HP Laserjet 3390

    Avoid these, as HP is saving a few pennies by putting 4 meg roms in, instead of 8's.. to make room they removed PCL5e support.. this makes printing off an AS/400 or with premade forms that rely on PCL5e rather difficult.
  • Canon? (Score:2, Insightful)

    by Zero_DgZ (1047348)
    Later Canons, notably the Pixma series (like mine) use ink cartridges that are actual cartridges. Unlike traditional "cartridges," where a cheap print head is built into the cart, a better print head is built into the printer. The print heads are in the carts to lower the cost of the printer (E.g. Lexmark $19.99 Wal Mart specials) but jacks up the cost of the ink (30-35 dollars for a color cart for said Lexmark...) when the balance of cost could be put elsewhere.

    I dunno from the model the OP is describing
    • I sell printers daily and, I confess, being a common consumer myself, I bias all my sales towards the best deal for the customer. Based on everything he said about the printer...

      • Canon
      • PX-160
      • printer/scanner/copier
      • The cartridges are expensive, they don't have much ink in them and there are no third party or refilled carts for it

      ...it looks like he meant the Canon PIXMA MP160.

      This uses those cartridges that have the cheap head built in. I try not to sell these kind of printers. Instead I show custome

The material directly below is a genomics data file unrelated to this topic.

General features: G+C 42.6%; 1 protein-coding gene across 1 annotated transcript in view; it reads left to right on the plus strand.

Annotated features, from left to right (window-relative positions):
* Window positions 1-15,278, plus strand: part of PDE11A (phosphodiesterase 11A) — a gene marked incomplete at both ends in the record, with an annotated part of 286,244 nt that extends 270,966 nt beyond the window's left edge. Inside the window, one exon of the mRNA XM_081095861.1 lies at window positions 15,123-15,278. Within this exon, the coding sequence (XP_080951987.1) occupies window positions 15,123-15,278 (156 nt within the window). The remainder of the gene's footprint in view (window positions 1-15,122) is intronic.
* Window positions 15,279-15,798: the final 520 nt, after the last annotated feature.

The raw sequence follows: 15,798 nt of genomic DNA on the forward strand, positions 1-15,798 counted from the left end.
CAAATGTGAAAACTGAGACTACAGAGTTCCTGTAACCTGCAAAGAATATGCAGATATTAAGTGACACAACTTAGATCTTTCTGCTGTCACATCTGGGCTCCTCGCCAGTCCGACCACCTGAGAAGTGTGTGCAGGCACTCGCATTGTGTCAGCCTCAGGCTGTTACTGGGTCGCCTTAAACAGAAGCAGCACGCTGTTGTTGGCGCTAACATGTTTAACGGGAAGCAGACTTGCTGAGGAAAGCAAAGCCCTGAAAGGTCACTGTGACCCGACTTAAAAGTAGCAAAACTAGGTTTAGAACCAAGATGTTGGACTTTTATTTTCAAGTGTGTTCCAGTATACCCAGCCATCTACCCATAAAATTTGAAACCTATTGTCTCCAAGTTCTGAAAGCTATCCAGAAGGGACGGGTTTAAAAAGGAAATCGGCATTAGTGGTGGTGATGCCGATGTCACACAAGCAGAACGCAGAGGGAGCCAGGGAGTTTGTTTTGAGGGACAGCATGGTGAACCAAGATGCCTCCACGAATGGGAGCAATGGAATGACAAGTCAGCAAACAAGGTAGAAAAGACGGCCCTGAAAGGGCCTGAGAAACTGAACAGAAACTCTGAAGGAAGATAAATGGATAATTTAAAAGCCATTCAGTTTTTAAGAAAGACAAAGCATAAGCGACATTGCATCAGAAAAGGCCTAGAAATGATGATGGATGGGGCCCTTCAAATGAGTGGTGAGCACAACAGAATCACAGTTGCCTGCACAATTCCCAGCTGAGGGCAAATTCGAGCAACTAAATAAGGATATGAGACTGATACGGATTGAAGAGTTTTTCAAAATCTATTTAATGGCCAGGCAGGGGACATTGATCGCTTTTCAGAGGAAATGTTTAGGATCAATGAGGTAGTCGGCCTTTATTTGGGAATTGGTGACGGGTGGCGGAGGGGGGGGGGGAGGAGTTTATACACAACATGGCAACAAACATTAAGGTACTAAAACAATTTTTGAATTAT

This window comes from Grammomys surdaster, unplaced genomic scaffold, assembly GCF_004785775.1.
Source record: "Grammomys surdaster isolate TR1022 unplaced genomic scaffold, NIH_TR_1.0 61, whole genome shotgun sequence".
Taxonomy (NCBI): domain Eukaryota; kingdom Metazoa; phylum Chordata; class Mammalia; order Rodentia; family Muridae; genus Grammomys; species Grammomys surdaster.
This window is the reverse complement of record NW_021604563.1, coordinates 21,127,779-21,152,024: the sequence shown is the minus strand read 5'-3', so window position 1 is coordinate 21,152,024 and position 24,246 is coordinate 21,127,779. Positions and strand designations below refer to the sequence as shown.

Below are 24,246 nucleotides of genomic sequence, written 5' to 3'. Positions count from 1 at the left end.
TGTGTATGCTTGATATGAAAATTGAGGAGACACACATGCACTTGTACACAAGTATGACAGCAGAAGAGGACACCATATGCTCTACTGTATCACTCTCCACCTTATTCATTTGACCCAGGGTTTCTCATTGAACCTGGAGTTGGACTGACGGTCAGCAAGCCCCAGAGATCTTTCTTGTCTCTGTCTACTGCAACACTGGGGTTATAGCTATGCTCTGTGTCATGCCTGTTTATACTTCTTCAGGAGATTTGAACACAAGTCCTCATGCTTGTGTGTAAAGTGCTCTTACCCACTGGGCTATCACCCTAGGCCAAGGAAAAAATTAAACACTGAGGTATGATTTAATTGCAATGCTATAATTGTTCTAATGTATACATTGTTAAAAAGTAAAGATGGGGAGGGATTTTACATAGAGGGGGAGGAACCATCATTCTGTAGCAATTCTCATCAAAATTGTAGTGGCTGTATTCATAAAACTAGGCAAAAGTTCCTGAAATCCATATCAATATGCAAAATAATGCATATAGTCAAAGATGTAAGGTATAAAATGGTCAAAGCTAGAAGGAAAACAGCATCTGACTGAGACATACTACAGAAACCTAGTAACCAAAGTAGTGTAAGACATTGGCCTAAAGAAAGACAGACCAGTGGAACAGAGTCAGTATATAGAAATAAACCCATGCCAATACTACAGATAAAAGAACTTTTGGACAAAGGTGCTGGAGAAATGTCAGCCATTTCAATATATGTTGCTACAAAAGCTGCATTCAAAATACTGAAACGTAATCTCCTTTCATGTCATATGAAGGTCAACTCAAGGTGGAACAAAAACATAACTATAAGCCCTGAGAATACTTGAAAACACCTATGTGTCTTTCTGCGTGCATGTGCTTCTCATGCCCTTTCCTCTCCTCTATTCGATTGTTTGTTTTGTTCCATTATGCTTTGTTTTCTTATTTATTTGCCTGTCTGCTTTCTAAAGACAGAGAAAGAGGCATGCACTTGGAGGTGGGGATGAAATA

• by Zero_DgZ (1047348)
        The various Canons that take two black ink tanks actually have two black print heads. In the case of mine, the smaller tank (the 5 black) is routed through the normal print head for printing photos and graphics, and the larger tank (8 black) is used with a separate, wider head that's used only for printing text. This lets the printer crank out plain black text faster - but I imagine at a lower resolution or something - than pure graphics.

        Canon allege that the types of ink in each tank are different, with
  • If you believe the advertising, one good choice might be the HP Officejet Pro L7680, at 1.5c and 6c a page for b/w and color respectively. I just purchased one of these and am quite happy with it.
  • Continuous Ink (Score:3, Insightful)

    by Pav (4298) on Thursday June 21, 2007 @08:15PM (#19603087)

    I haven't seen anyone mention continuous ink solutions [http] yet. I don't have any experience with them myself, but if you are doing any volume they seem to be the way to go. Not all printers are an easy mod so you might need to do some homework. Also they say you need to print at least once or twice a week or else you'll be re-priming the kit, which is a hassle. These kits are definitely worth a look however if you are a high volume printer.

    I've gone with a b/w laser myself with an inkjet multifunction (an Epson RX430 because of their Linux support) for when I need colour copy. Looked at colour lasers, and inkjets beat them on cost-per-copy believe it or not(!!!). If I needed to do high volume colour I would have gone with continuous ink. As a side note - check out Xerox... I seem to remember they have some kind of wax(?) print technology which was pretty cheap for toner.

    -Mark